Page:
From Joe Biden to Beverley schoolchildren - How Earth Day is being marked around the world

As world leaders discuss global efforts to tackle climate change today, schools across North Yorkshire are marking Earth Day at a local level. Chris Burn reports.

President Joe Biden speaks at the White House (AP Photo/Evan Vucci)

While new US President Joe Biden hosts a virtual climate summit of world leaders including Boris Johnson today to coincide with Earth Day, schoolchildren in North Yorkshire will also be playing their part in driving positive action for the planet.

Earth Day was first marked in 1970 and its importance has arguably grown over the years. President Biden’s summit is being described by the White House as a “key milestone on the road to the United Nations Climate Change Conference” which is taking place in Glasgow this November.

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In recent years, scientists have underscored the need to limit planetary warming to 1.5 degrees Celsius in order to stave off the worst impacts of climate change.

While global policy decisions are in the works, at a local level 17 schools in North Yorkshire, two secondaries and 15 primaries, which are part of the St Margaret Clitherow Catholic Academy Trust will be marking the day in their own way.

The Trust’s schools have been officially placed on the global ‘Earth Day’ map due to their continued commitment to protecting the environment. They are the only academy group in Yorkshire to feature on the worldwide map, which details how schools across the globe will be marking Earth Day.

An impressive line-up of speakers – including from The Woodland Trust, food waste charity Too Good to Go, the University of York, climate action solutions company Ashden and the Bishop of Middlesbrough – are among those who will be answering questions from the children as part of a special, virtual event.

Margaret Land, sustainability officer for St Margaret Clitherow Catholic Academy Trust, says: “Without any prompting, the children have delivered some fantastic questions for our speakers to answer. ‘Is moving to Mars a realistic solution?’ and ‘how can we make sure our voices are heard?’ are just a couple of the wonderful examples.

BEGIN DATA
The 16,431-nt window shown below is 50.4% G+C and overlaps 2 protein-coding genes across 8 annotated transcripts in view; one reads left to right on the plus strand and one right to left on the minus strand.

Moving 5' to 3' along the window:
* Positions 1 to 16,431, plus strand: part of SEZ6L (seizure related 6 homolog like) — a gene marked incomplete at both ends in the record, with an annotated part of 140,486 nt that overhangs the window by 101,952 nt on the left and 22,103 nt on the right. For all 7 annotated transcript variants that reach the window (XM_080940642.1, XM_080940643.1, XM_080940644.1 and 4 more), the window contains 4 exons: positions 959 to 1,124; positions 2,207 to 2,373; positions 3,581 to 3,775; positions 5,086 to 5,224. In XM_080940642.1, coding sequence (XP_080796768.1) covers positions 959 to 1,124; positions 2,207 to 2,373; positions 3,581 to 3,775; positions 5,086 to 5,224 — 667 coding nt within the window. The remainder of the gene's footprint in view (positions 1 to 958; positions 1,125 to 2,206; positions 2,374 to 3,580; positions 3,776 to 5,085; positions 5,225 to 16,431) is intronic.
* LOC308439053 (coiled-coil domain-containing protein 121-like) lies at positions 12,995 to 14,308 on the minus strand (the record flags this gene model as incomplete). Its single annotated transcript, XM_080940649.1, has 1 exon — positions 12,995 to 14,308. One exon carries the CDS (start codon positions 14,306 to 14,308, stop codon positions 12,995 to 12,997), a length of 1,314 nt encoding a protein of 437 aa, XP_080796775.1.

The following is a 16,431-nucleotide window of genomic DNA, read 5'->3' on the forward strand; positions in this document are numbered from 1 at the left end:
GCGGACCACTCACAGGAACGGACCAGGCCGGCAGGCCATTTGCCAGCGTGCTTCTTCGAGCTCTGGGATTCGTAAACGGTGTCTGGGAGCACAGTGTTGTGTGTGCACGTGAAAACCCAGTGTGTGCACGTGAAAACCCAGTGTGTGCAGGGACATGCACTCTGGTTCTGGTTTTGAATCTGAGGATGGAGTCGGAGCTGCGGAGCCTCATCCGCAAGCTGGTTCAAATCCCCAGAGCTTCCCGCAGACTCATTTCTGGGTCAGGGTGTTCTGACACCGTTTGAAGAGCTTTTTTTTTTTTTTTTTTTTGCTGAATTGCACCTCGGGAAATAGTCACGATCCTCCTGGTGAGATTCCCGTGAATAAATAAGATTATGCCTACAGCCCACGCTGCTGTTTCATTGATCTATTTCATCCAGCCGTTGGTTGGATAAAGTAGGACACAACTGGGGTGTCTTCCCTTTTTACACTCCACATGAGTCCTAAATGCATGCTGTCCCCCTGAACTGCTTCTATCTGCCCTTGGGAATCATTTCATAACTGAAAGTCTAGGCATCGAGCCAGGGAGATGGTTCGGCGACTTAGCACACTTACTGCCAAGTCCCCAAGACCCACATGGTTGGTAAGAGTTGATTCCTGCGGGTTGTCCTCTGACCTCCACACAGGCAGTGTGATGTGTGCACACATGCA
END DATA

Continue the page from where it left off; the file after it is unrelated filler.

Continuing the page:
“Our students are passionate about how their daily actions impact on the environment around them, so the speakers are guaranteed to inspire.

“The theme for Earth Day this year is ‘Restore our Earth’, and our schools are continuing their commitment to protect the planet by planting trees, litter picking, making bird feeders and helping the wildlife to thrive.

“Every day is ‘Earth Day’ for the students and staff at St Margaret Clitherow as we continue to work towards the 2030 nationwide ‘Let’s Go (carbon) Zero’ campaign.”

Two of the Trust’s schools – St. John of Beverley RC Primary, Beverley, and St. Aelred’s RC Primary, York – took part yesterday in a live Q&A on the 21 April with Alex Green from the Ashden Trust, who introduced some of their global award winners who have developed pioneering solutions to the climate crises.

Alex is also leading the national schools’ campaign ‘Let’s Go Zero’ of which the Trust is a flagship representative.

St Francis Xavier Secondary School in Richmond will be planting 100 meters of mixed native hedge saplings donated by the Woodland Trust as part of their ongoing green corridor project. The school has also volunteered to be part of the eduCCate Global climate change initiative with staff across several subjects being trained up. 

Sacred Heart School in Northallerton has recently been successful in their application to the British Trust for Ornithology and have been given books and binoculars to help make their forest school area a bird friendly zone.

Meanwhile, all staff and children at St Wilfred’s RC Primary in York will be taking part in a dedicated curriculum day to celebrate Earth Day. Each phase of school is focussing on a different ‘we care’ statement.

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